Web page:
Worse than that however was the bad guy not killing somebody when he had the chance. Everything we’re told about Orson Krennic points to him being ruthless and having a bad temper, so why on earth would he stop when he sees Jyn Erso to ask ‘who are you?’. This is a trope that’s been parodied since the release of The Incredibles twelve years ago, but even worse than that is the fact that he already knows who she is. He saw her shout the word father at Galen earlier in the film, and a man that high up in the Empire probably knows who would call somebody father. Somebody’s child.
5 – Designer error…
This film opens with The Empire going to great lengths to find and ‘recruit’ Galen Erso, so they’re clearly a… company? Government? Conglomerate? They’re clearly people who care a lot about design. So let’s analyse the design of the facility they keep their information in.
All of the blueprints and information is stored in two giant tubes filled with floppy discs, surrounded by empty space, rather than some sort of alphabetic / convenient filing system.To locate the disc you need, you must be in one room using a console, which will make a light come on on your desired floppy disc. But it won’t select and bring you the disc you’ve asked for. To do that you need to be in a different room.
In here, you use a two handed analogue control system to manually move a grabby claw to pick out your desired files. Let’s hope the one you want isn’t on the back of the tubular storage system, because if it is, you won’t be able to see the light telling you which file you’re after.
It’s alright though, because to get into this room there are some doors from other floors in the tower. They don’t have any sort of ledge or balcony however, they simply open and you step out into the abyss, and presumably fall to your death. At the top of this room, there’s a hatch that opens and closes every four seconds or so. This can’t be used as a maintenance entrance, because that would be far too dangerous, it’s not used to let oxygen into the room, because there are no living things in there, and if it were a cooling system it would definitely be a fan. The computer I’m writing this on has a fan, and this is (presumably) a lot less high tech than the facility used to store the Empire’s most important documents.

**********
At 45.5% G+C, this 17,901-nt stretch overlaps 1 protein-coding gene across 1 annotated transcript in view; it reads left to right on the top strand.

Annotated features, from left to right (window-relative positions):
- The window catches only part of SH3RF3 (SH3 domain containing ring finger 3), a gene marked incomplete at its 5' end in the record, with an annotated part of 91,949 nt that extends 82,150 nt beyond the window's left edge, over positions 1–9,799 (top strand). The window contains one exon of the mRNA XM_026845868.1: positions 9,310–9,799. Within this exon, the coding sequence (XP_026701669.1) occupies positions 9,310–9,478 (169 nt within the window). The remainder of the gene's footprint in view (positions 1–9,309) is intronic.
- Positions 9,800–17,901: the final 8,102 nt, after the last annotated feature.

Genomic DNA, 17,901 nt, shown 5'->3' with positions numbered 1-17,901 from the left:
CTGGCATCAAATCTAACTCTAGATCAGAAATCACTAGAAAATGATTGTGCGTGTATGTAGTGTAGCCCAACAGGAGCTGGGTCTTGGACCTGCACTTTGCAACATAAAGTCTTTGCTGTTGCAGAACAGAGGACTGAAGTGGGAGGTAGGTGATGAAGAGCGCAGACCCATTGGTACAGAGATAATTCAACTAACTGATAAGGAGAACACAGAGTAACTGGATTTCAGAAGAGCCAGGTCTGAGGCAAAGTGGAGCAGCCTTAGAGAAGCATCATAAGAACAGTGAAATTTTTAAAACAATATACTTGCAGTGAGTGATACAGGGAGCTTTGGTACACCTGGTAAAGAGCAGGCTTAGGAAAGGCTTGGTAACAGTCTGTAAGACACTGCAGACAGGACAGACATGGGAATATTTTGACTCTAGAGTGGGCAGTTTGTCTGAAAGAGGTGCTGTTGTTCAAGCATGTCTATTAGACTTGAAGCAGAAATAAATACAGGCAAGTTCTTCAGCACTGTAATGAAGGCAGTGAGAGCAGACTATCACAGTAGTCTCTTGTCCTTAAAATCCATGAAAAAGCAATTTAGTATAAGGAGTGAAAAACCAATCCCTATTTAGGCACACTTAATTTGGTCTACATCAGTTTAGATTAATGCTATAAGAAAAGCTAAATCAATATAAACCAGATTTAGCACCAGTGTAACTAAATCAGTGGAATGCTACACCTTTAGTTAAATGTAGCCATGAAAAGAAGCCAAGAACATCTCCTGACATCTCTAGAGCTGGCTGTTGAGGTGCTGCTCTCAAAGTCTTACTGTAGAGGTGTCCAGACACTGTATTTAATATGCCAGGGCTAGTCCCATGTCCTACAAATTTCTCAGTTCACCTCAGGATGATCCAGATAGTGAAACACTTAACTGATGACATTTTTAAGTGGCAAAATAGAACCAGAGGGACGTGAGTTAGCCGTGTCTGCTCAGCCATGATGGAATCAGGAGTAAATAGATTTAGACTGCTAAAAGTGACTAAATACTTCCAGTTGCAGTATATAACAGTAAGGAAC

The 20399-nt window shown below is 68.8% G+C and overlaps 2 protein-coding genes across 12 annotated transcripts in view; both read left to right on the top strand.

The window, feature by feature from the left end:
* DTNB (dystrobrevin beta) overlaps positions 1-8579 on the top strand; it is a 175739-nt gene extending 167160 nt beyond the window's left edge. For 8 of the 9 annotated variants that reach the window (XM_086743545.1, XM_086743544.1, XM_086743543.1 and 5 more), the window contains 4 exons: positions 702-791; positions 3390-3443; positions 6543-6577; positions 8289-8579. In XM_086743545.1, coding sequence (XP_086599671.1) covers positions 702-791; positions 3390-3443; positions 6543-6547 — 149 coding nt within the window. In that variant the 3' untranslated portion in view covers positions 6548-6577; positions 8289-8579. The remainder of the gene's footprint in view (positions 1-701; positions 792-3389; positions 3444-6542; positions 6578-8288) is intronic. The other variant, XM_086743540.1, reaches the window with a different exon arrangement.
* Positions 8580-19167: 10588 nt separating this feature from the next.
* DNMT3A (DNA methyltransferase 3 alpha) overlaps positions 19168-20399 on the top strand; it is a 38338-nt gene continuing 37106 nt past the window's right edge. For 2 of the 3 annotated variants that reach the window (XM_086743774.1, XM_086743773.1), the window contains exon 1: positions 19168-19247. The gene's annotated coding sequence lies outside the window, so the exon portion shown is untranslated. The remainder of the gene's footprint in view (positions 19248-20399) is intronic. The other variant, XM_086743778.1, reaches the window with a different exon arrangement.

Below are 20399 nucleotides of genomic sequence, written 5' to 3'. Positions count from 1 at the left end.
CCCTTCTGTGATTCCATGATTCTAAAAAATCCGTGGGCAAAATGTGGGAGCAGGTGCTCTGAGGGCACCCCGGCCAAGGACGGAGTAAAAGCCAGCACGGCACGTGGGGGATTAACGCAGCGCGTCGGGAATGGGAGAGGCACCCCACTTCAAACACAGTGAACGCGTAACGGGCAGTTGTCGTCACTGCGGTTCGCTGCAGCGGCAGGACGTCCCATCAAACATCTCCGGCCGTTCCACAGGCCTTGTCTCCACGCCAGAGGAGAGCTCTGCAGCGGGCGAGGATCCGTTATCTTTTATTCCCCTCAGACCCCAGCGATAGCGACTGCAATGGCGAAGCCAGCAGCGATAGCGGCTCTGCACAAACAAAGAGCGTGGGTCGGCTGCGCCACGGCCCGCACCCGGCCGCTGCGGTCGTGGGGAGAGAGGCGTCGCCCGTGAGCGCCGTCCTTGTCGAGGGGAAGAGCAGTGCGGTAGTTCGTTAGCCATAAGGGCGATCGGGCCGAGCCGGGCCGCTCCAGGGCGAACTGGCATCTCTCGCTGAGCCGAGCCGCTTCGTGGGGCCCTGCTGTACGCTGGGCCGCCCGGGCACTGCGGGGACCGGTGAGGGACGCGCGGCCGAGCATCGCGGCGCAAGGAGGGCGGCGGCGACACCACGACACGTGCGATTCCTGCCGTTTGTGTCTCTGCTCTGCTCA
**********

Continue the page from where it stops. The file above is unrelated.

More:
Also, why is none of this information digital?
This article is getting a bit long, so we’re going into hyperdrive (aka speed round).
6 – Fan Service done wrong
Fan service and Easter eggs are both great tools, but they need to be subtle, and make people feel clever for noticing them. Showing a lengthy close up of a glass of blue milk made it impossible to miss, and having multiple shots of the scum (and villainy) Luke and Obi-Wan meet in A New Hope was almost embarrassingly heavy handed.
7 – The Tentacle Monster
Just think about that idea for a minute. An alien that can read minds and tell you whether or not somebody has good intentions is as believable as anything else in Star Wars, but one that makes a person crazy? Who use is that? Seriously, in a world with sentient droids that can process every aspect of human emotion, who would willingly use a living creature that will destroy the mind of a potential future ally? And, how would you get the information back out of that creature? Does it then go into your mind to let you know, and ruin you too?
8 – Jyn’s Necklace
Boy, they sure are showing a lot of close ups of that necklace. It’ll probably be important to powering the machine that’s going to transmit the Death Star plans, since her father designed the weak spot and her mother gave her the necklace. Or it’s just another in your face bit of fan service showing us a Kyber crystal.
9 – More like Death Poopers
Hey look at these cool new black Storm Troopers, they’re the Death Troopers, aka the best of the best in the Empire, let’s only put them in two scenes, one of which features them not being able to shoot a blind man slowly walking through an open space.
Even Captain Phasma was better.
No I take that back.
10 – Test the Death Star, but like, only a bit, because in Episode IV Grand Moff Tarkin says that blowing up Aalderaan is the ceremony that will make it operational, so we don’t really want to break continuity, but we do want to blow something up, actually two things, and partly testing the main weapon on your flagship battle station seems like something that could happen, right?
And why would they choose to blow up the place they were getting their supplies from? Would you blow up your kitchen?
What do you think about Rogue One? Do you have any well thought out replies to any of these points, using evidence from the film only? Share any thoughts in the comments.